Flat arcs are still character arcs, but instead of growing and changing as a character, flat arc characters stay the same. Instead, their journey is about learning to uphold their inner truth in a world that doesn’t accept it, allowing them to overcome the external conflict along the way. This is why flat arcs are a somewhat different beast from positive and negative arcs, which focus on a character’s internal growth.
In a flat arc, the character already knows their inner truth—often the theme of their story. Unfortunately, they live in a world or community that doesn’t, and that is instead overtaken by an inner struggle that the character’s truth stands in contrast to.
This shifts the focus of their story from their own change, to other’s change.
Of course, positive and negative arc characters affect those around them too. However, that isn’t the focus of their journey, whereas it is the entire journey for a flat arc character.
To succeed in the external conflict of their plot, a flat arc character must hold fast to their inner truth and act on it, spreading it to the world around them.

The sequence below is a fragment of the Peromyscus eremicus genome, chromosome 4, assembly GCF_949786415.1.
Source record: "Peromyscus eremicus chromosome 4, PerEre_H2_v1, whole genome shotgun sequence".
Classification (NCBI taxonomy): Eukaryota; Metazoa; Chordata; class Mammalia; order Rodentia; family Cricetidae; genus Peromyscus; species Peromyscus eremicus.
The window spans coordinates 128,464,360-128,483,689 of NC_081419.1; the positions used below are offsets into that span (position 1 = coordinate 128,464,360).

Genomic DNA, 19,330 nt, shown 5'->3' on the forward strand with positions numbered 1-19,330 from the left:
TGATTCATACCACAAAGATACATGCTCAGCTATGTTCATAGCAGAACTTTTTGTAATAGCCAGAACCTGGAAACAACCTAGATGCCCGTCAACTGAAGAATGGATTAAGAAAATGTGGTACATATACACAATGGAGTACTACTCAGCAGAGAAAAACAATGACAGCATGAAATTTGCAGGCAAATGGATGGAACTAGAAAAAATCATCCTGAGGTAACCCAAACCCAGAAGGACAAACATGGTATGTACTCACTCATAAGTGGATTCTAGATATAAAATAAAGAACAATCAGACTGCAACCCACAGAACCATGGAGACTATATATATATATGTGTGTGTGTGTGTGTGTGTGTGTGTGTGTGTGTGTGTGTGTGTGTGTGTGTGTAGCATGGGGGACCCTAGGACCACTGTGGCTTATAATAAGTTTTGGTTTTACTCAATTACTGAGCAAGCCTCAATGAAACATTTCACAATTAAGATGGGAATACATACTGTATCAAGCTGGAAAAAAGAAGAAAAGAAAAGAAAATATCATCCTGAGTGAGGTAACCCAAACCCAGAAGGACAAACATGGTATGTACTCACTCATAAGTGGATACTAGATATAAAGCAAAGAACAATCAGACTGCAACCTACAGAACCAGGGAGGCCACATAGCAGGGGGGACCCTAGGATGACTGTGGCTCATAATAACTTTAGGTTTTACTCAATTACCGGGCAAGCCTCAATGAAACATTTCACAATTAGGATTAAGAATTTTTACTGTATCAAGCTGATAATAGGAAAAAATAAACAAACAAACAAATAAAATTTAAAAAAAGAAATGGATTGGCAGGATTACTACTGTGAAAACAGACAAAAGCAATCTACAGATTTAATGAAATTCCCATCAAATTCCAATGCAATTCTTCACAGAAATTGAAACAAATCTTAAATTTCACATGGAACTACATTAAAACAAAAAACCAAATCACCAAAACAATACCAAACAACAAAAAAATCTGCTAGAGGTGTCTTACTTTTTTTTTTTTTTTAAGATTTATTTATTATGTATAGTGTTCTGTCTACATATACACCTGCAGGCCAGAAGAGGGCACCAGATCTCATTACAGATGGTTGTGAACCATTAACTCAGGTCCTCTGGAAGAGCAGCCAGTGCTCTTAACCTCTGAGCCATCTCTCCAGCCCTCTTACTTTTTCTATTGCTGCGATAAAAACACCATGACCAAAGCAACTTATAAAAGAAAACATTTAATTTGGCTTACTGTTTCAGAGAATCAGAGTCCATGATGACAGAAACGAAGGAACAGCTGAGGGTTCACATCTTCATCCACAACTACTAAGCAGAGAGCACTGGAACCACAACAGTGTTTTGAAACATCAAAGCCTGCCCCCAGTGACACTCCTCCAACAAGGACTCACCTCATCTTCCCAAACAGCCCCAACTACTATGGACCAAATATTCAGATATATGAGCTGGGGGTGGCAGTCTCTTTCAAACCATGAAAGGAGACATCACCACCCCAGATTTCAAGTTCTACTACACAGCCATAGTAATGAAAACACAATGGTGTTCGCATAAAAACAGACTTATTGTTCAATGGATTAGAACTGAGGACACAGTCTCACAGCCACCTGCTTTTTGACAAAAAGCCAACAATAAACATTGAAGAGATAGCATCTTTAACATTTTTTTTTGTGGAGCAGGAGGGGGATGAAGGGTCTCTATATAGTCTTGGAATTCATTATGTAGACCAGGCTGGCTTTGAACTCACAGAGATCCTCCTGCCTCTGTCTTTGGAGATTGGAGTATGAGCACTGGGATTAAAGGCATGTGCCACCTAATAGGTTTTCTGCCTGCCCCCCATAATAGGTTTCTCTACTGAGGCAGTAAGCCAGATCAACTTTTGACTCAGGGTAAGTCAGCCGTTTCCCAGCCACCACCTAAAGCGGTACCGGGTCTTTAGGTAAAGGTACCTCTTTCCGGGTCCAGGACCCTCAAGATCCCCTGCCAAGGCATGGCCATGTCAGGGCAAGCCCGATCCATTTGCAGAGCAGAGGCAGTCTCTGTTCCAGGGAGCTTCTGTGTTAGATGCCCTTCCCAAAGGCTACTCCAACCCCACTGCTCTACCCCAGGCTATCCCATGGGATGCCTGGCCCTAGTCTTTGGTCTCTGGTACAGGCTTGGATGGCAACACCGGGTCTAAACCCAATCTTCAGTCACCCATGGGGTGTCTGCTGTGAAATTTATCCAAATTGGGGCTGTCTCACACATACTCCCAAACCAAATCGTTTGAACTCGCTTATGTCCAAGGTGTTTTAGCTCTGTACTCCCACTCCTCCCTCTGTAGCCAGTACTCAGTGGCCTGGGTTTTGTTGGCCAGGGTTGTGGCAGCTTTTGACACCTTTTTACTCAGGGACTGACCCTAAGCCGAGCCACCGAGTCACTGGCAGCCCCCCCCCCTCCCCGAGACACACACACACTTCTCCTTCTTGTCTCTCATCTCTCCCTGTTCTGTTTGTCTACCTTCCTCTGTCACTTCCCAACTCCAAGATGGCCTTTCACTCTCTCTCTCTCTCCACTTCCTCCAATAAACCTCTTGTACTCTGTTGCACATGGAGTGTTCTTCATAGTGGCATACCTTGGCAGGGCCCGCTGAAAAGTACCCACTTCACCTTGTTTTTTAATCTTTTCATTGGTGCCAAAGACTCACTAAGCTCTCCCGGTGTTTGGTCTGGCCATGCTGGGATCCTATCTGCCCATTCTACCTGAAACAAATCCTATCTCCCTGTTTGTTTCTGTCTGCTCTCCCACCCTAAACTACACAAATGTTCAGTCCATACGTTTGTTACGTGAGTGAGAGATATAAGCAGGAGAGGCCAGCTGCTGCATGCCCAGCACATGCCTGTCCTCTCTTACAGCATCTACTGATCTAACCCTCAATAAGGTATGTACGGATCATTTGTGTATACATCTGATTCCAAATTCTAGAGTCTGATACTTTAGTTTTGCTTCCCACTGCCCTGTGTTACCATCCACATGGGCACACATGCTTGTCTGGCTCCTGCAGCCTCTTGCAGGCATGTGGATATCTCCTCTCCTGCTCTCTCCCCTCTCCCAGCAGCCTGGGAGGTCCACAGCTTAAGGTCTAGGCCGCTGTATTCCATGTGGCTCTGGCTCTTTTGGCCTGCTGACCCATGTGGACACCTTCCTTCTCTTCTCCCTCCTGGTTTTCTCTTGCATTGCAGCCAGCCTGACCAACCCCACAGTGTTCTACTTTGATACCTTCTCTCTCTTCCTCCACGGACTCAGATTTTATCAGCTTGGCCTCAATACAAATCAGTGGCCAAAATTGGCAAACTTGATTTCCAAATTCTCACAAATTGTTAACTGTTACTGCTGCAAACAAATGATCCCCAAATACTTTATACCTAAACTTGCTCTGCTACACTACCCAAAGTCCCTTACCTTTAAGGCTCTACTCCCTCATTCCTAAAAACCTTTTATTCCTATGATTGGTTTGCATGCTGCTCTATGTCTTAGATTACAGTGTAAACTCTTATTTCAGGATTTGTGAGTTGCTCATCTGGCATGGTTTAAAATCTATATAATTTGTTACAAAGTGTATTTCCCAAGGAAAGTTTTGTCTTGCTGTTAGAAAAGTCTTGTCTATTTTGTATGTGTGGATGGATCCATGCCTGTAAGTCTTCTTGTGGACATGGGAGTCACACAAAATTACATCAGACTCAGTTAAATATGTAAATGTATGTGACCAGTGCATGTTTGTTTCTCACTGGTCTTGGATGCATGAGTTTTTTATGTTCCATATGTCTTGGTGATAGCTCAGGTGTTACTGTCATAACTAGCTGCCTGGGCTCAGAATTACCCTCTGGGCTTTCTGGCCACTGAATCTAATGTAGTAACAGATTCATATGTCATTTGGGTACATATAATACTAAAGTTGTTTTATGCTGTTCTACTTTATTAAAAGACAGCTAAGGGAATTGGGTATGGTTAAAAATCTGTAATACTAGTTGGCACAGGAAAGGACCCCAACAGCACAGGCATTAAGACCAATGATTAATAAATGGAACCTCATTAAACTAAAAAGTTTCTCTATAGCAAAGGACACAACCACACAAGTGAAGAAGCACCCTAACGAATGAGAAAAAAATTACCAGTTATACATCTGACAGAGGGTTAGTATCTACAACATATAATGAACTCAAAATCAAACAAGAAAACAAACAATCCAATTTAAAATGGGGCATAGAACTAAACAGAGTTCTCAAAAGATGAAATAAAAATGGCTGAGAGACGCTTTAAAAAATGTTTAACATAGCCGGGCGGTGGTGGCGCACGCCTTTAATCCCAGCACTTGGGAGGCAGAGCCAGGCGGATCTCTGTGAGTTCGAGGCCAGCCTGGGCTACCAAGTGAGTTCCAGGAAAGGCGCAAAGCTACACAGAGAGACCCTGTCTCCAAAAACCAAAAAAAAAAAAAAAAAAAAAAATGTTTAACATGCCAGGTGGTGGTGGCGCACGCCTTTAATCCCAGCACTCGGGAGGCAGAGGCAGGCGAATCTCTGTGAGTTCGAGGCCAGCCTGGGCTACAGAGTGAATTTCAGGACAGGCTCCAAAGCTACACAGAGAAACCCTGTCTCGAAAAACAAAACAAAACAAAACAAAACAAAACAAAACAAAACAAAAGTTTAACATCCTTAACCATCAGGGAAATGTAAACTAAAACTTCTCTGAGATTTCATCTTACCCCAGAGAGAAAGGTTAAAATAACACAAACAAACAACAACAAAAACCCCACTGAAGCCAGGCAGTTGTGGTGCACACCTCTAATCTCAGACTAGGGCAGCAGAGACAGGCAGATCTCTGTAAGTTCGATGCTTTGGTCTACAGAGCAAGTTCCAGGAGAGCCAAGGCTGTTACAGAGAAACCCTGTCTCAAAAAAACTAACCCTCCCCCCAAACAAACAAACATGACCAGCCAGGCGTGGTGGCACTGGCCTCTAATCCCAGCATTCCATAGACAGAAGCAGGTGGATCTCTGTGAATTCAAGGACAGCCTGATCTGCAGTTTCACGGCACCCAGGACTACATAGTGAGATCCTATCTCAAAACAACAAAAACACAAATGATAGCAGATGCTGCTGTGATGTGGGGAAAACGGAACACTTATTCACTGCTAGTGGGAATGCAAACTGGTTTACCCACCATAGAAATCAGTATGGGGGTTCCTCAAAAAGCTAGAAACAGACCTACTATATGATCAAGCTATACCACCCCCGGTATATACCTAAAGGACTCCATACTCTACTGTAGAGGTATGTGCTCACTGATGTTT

Flat Arcs and the Three Act Structure
The beginning of a flat arc introduces the community the character lives in and helps the audience begin understanding their inner truth. They’ll often seem separate from their world—the people around them don’t understand or accept their truth, and likely won’t understand the character’s behavior as a result.
The flat arc character may even hide their truth to shield themselves from other’s judgement.
For example, one of the first feature films directed by Hayao Miyazaki, Nausicaä of the Valley of the Wind, features a flat arc character as its protagonist, a young princess names Nausicaä. She lives in a post-apocalyptic world where humanity is always at risk from the ever expanding Toxic Jungle and the towering Ohm, large insect-like creatures that fly into a red-eyed rage to protect the other giant insects that populate this world.
Based on that description, it would be easy to understand why the human population outright loathes the Toxic Jungle, trying to destroy it at every turn, while fighting amongst themselves as well. However, Nausicaä has a different perspective. She thrives in the Toxic Jungle and works in harmony with the insects.
As a result, she struggles to find a way for humans to coexist with the world around them and to heal her world’s inner struggle—violence and decay.